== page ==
Life! - Sometimes you can just see that produce is looking healthier or more alive than others. Think limp lettuce versus perky pepper!

Other visual signs - Food does actually speak to us via its own language. Yes really! Think about it for a moment... Bananas go speckled when ripe. Bell peppers go from green, to yellow, to orange to red as they ripen to perfection. Melons round out a little more, and when perfectly ripe look as if they might burst open - durian too. Conversely look out for the less-positive signs, such as those of unripeness (green-ness) and mould or decay (white or brown). None of these you want. You want robust, sparkling, "come and get me" kinds of foods that will impart some of what they've got to you!

SMELL - Fresh fruits should smell, but many don't. A lot of this is down to the air miles they have travelled, being picked while unripe and being kept in storage too long and at too cool temperatures. So try to select fruits that do have a good natural scent wherever possible. This is most likely to be possible with some good quality mangoes, tomatoes, red bell peppers, some pineapples, some melons and bananas. This list is by no means the definitive guide, but it is my experience here in the UK. Of course local and seasonal is going to be best.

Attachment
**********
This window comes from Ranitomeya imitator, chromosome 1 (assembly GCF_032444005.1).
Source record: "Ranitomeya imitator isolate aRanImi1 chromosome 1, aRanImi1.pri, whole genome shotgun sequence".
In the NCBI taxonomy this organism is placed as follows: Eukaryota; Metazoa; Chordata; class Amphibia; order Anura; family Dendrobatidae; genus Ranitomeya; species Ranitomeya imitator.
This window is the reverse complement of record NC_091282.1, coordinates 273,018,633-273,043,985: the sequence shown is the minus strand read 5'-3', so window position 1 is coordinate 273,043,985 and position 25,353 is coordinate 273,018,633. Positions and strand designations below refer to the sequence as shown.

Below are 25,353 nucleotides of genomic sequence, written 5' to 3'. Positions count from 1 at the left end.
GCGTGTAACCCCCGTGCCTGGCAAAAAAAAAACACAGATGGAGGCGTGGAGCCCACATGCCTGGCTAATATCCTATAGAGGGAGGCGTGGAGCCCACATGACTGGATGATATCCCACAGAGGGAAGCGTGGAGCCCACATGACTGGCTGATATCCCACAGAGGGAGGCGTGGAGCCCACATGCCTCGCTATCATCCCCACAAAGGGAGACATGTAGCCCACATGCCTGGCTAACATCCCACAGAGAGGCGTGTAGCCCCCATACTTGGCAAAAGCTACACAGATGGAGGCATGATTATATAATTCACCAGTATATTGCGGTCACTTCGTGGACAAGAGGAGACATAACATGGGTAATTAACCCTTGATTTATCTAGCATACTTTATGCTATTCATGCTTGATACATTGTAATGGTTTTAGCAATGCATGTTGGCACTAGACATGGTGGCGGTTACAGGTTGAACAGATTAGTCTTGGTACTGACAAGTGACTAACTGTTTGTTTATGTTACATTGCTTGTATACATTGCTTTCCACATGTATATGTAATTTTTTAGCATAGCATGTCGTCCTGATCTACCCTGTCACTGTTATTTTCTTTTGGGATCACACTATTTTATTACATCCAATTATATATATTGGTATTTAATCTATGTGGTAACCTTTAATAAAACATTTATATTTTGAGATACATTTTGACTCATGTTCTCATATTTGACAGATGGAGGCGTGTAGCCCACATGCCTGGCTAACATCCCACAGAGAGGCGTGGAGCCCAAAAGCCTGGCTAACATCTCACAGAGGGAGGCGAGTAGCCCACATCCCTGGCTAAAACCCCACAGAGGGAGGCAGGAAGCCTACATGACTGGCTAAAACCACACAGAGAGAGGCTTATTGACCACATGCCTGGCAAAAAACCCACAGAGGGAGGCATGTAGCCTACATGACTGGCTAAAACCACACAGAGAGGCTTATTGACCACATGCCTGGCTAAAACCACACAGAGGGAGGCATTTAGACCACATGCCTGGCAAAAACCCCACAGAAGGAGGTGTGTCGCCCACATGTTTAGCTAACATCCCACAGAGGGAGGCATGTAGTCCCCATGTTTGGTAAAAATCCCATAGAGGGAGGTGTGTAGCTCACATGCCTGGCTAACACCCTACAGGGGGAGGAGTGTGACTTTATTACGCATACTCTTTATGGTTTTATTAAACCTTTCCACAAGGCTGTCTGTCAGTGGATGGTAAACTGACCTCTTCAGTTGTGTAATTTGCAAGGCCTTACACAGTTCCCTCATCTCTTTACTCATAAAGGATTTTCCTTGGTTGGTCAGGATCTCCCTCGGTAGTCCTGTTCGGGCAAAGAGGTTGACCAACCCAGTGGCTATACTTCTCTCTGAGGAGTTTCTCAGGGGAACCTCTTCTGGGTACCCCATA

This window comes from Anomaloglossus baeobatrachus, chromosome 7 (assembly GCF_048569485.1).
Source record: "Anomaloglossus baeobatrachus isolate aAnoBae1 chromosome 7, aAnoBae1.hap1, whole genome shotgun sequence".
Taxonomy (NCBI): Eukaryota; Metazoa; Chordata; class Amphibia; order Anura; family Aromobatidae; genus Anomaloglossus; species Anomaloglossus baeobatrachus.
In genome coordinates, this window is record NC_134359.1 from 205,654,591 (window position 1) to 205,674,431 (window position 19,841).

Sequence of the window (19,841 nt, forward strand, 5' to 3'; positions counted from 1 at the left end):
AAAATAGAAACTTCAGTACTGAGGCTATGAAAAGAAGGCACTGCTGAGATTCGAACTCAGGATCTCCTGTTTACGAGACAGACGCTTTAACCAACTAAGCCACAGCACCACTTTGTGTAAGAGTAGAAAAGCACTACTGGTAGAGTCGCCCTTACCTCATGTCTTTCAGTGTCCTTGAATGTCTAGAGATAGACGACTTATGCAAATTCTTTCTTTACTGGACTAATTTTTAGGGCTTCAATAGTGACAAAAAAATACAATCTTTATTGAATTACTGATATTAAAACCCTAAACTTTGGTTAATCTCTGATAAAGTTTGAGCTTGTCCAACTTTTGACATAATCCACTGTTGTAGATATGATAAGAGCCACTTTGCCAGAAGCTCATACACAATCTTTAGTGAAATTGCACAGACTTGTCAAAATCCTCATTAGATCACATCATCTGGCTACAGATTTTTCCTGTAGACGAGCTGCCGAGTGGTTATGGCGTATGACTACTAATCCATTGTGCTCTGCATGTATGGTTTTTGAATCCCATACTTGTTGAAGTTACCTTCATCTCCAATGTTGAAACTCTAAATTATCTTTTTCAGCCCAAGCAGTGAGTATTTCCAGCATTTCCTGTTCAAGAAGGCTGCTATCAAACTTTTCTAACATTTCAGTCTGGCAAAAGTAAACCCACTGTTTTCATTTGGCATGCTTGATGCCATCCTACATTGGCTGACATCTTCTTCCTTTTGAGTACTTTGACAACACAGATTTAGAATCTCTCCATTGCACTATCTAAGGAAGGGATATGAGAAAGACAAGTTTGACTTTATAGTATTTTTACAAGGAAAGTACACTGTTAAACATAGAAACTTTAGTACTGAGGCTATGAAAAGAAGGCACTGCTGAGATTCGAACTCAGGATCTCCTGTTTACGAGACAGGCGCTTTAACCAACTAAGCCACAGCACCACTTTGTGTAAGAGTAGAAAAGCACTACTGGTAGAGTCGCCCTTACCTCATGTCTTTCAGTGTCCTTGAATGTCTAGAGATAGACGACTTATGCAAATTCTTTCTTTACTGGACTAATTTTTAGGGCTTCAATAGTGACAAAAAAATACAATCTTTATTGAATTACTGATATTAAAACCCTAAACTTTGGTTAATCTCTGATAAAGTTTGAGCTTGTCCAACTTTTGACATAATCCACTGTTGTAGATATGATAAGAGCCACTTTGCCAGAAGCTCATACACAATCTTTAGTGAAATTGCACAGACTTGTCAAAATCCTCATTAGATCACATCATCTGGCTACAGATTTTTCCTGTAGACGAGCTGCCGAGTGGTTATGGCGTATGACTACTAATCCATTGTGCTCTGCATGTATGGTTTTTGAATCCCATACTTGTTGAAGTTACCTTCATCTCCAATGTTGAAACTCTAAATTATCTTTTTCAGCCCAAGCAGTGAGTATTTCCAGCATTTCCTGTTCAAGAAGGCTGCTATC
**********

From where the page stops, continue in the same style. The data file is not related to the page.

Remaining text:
TOUCH - What the eyes can't see and the nose cannot smell, the fingers can feel. And picking up and squeezing your food is also hugely important. This is especially true with fruits which generally speaking need to "melt" a little when you squeeze them - that is to "give" a bit with gentle pressure but not stay dented! Good examples are avocados, mangoes and oranges.

SOUND - Yes we can use our hearing to detect good food! That doesn't mean to wait for your apples to sing or your sweetcorn to sigh, but in the case of melons - the perfect example - if you tap your potential purchase with your fist while holding it to your ear you are listening out for a dull thud. If it sounds weak or tinny, it's not yet ripe - put it back and try again!